Rovner and Brands are also among the speakers in tonight’s Tower Center Forum, “After al Qaeda: The Future of American Grand Strategy.” Joining them will be Barry R. Posen, Ford International Professor of Political Science and director of the Security Studies Program at MIT. The discussion, moderated by Rovner, will explore American “grand strategy” of the past, present, and future for maintaining national security.
The event is scheduled for 5:30 p.m.-7:30 p.m. Thursday, Sept. 11, 2014 in the Great Hall, Elizabeth Perkins Prothro Hall. It is free and open to the public; reservations are required. RSVP to the Tower Center.
Graybill’s new book, The Red and the White: A Family Saga of the American West (W.W. Norton & Company, 2013), follows the story of Montana fur trader Malcolm Clarke and his Piegan Blackfeet wife, Coth-co-co-na, focusing on the 1870 Marias Massacre – set in motion by the murder of Malcolm Clarke and in which Clarke’s two sons rode with the Second U.S. Cavalry to kill their own blood relatives.
In his examination of this historical tragedy, Graybill sheds light on how racial attitudes changed from the 19th century, in which Native-white marriages proliferated, to the 20th, in which such families often encountered virulent prejudice.
Rovner’s “Think” appearance ties in with the Tower Center’s 6th annual national security conferenceOct. 30-31. The proceedings will emphasize emerging regional threats and national security under conditions of budget austerity.
“The Tower Center National Security Conference brings together a stellar group of senior military officers, policymakers and academic security specialists who can speak to the big picture as well as the nuts and bolts of the defense budget,” says Rovner, who also serves as the University’s John Goodwin Tower Distinguished Chair in International Politics and National Security. “We hope to encourage a serious discussion about the future of international security, the range of U.S. strategic responses and the difficult choices that will be necessary under fiscal austerity.”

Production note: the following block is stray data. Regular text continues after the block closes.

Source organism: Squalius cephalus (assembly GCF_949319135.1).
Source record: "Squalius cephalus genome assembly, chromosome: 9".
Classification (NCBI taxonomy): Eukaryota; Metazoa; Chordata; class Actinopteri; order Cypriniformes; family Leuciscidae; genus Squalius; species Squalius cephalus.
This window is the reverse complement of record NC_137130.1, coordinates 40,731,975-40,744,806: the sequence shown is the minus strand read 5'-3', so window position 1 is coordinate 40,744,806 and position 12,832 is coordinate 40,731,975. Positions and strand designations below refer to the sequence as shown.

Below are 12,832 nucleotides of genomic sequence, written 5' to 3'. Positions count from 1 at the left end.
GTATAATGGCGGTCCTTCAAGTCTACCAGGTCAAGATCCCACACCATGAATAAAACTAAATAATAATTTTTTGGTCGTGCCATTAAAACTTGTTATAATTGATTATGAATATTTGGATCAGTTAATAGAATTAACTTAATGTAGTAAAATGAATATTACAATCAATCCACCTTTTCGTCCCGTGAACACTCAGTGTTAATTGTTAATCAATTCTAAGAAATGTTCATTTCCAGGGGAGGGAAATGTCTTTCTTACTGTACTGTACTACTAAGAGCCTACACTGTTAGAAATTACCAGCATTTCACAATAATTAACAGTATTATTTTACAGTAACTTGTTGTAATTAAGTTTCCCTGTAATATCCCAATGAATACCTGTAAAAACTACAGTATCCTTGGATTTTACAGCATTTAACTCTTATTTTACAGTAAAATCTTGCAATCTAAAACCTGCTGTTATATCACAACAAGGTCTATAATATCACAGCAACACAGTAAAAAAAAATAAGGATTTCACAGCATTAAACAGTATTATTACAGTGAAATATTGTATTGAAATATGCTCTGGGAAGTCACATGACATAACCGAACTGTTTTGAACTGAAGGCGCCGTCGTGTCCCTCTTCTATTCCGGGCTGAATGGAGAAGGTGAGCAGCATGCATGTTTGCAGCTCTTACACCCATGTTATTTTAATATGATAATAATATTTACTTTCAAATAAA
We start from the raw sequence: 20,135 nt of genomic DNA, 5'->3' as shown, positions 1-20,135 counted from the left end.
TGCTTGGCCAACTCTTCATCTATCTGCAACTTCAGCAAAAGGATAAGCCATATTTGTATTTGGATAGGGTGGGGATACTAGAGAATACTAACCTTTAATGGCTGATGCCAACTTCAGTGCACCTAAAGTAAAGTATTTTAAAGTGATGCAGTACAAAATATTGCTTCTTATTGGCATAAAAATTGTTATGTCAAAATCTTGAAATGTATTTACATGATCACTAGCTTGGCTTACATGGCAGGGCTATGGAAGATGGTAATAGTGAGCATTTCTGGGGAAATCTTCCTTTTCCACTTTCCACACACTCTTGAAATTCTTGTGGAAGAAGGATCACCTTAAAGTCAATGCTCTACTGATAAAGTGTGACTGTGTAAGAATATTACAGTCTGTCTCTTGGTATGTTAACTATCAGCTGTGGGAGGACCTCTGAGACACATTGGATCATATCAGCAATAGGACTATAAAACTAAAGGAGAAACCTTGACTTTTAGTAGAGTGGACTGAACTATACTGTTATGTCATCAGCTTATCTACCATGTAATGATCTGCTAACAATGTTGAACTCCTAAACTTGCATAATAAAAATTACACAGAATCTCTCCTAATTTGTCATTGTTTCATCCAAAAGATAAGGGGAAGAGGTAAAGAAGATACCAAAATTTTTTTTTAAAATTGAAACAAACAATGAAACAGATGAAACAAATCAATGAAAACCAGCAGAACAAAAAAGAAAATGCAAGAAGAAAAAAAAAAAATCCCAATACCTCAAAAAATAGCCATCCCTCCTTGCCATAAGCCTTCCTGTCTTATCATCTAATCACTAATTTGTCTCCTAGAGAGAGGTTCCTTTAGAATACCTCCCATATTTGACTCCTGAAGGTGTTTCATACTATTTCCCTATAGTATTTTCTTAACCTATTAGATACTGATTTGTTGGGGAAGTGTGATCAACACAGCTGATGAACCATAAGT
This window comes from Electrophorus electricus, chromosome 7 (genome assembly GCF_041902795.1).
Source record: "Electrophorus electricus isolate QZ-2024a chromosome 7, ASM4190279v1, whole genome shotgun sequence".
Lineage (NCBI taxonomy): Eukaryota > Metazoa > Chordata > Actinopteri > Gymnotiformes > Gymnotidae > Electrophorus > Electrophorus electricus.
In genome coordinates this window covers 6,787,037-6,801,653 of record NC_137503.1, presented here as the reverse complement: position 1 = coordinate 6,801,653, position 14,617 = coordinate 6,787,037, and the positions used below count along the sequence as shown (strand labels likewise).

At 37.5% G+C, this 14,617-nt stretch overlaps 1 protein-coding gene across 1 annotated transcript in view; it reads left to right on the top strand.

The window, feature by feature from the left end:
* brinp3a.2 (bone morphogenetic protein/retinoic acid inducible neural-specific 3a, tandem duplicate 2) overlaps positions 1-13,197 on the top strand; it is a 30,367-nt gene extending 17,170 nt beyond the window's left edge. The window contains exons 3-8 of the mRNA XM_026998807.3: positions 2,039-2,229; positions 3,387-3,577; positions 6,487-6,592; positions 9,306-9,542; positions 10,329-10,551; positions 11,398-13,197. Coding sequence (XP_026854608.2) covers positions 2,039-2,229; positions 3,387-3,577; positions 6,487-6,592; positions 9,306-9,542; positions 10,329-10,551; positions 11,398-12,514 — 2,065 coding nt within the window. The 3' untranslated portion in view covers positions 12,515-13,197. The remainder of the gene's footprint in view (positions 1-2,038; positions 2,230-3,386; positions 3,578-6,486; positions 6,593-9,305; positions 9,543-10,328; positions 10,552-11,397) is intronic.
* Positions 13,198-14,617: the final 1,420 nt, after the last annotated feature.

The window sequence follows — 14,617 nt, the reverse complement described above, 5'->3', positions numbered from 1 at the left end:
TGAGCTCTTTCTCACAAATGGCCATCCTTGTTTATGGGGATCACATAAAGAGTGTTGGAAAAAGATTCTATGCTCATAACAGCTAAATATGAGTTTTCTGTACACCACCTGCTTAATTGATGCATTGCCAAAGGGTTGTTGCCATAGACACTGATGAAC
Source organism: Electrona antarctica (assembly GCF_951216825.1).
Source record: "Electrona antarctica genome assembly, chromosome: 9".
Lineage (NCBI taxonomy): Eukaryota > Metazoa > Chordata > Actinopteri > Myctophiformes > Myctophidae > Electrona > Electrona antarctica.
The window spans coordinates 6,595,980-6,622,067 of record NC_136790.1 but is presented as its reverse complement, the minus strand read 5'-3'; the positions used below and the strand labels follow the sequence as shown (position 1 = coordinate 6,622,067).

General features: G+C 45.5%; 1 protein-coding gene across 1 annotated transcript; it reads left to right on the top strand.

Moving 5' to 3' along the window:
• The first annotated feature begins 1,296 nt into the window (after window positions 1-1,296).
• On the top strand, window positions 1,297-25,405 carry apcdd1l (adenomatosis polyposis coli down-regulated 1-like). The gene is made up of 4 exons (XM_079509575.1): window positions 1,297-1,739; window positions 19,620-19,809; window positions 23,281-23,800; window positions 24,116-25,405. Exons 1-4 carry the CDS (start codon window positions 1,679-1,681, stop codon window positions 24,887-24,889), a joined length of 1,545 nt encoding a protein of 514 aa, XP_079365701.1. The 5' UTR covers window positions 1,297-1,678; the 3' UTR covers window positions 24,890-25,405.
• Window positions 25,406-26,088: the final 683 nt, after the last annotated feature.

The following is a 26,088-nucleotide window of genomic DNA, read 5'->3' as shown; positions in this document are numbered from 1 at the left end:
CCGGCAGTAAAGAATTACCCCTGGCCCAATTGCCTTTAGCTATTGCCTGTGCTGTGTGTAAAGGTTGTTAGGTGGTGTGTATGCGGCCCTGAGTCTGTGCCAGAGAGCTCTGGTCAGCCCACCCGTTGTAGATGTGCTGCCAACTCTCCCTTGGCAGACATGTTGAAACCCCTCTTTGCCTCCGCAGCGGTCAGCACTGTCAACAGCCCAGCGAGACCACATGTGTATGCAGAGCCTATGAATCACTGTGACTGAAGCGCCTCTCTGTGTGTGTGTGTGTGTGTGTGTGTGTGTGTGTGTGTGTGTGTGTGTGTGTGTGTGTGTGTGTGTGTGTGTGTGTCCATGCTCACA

U.S. Anti-Doping Agency CEO and Dedman School of Law alumnus Travis Tygart will speak on KERA Public Radio’s “Think” at 1 p.m. CT Monday, Aug. 19, 2013. Tygart, who led the investigation into the doping case against cyclist Lance Armstrong, will talk with “Think” host Krys Boyd about the pressures athletes face, advancements in anti-doping detection, and the future of sports.
Discussing research ethics: The Gartner Honors Lecture Series on SMU’s 2011 Common Reading concludes Wednesday, Sept. 21 with “HeLa Cells, Human Research Ethics and Genetics” by Fred Grinnell, professor of cell biology at UT-Southwestern Medical Center at Dallas. The lecture begins at 6:30 p.m. in the Hughes-Trigg Student Center Forum. Free and open to the public.
A different kind of Disney: Philanthropist, documentary filmmaker and Hollywood legacy Abigail Disney will deliver a public lecture and an advance preview of her new series, Women, War & Peace, as part of the Embrey Human Rights Program‘s Fall 2011 Series on “The Arts and Human Rights” Thursday, Sept. 22 in the Hughes-Trigg Student Center Theater. The TV series, which will premiere on PBS Oct. 11, 2011, will be broadcast for five consecutive Tuesdays and reveals how women have become primary targets in a new kind of war fought by gangs and warlords using unconventional weapons. It also shows how women are becoming necessary partners in brokering lasting peace and leaders in forging new international laws governing conflict.
The 7 p.m. screening and discussion of one full episode will be preceded by a 4:30 p.m. Student Forum featuring highlights and conversation with Disney. Free and open to the public.